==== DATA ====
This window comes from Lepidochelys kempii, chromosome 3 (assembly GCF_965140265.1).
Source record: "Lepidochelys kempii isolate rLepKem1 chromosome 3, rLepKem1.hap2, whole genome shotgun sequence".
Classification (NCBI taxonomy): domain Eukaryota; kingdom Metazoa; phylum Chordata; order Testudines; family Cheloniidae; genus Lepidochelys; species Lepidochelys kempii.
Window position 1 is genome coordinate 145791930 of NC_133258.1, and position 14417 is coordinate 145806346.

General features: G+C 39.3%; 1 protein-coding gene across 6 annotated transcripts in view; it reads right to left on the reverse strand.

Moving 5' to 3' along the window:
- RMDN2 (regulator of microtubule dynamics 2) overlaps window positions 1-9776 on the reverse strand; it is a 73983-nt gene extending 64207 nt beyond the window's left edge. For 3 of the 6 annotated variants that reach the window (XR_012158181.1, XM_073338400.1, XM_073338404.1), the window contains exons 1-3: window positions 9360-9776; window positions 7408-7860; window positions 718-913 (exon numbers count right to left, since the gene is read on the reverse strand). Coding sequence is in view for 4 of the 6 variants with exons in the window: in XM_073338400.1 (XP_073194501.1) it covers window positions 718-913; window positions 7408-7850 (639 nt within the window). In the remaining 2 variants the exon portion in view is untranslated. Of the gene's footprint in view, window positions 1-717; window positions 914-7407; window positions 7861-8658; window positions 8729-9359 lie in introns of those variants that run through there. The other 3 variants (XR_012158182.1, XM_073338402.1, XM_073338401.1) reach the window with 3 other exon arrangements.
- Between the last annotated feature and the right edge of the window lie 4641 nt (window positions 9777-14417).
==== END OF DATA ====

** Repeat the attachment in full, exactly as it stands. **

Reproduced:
This window comes from Lepidochelys kempii, chromosome 3 (assembly GCF_965140265.1).
Source record: "Lepidochelys kempii isolate rLepKem1 chromosome 3, rLepKem1.hap2, whole genome shotgun sequence".
Classification (NCBI taxonomy): domain Eukaryota; kingdom Metazoa; phylum Chordata; order Testudines; family Cheloniidae; genus Lepidochelys; species Lepidochelys kempii.
Window position 1 is genome coordinate 145791930 of NC_133258.1, and position 14417 is coordinate 145806346.

General features: G+C 39.3%; 1 protein-coding gene across 6 annotated transcripts in view; it reads right to left on the reverse strand.

Moving 5' to 3' along the window:
- RMDN2 (regulator of microtubule dynamics 2) overlaps window positions 1-9776 on the reverse strand; it is a 73983-nt gene extending 64207 nt beyond the window's left edge. For 3 of the 6 annotated variants that reach the window (XR_012158181.1, XM_073338400.1, XM_073338404.1), the window contains exons 1-3: window positions 9360-9776; window positions 7408-7860; window positions 718-913 (exon numbers count right to left, since the gene is read on the reverse strand). Coding sequence is in view for 4 of the 6 variants with exons in the window: in XM_073338400.1 (XP_073194501.1) it covers window positions 718-913; window positions 7408-7850 (639 nt within the window). In the remaining 2 variants the exon portion in view is untranslated. Of the gene's footprint in view, window positions 1-717; window positions 914-7407; window positions 7861-8658; window positions 8729-9359 lie in introns of those variants that run through there. The other 3 variants (XR_012158182.1, XM_073338402.1, XM_073338401.1) reach the window with 3 other exon arrangements.
- Between the last annotated feature and the right edge of the window lie 4641 nt (window positions 9777-14417).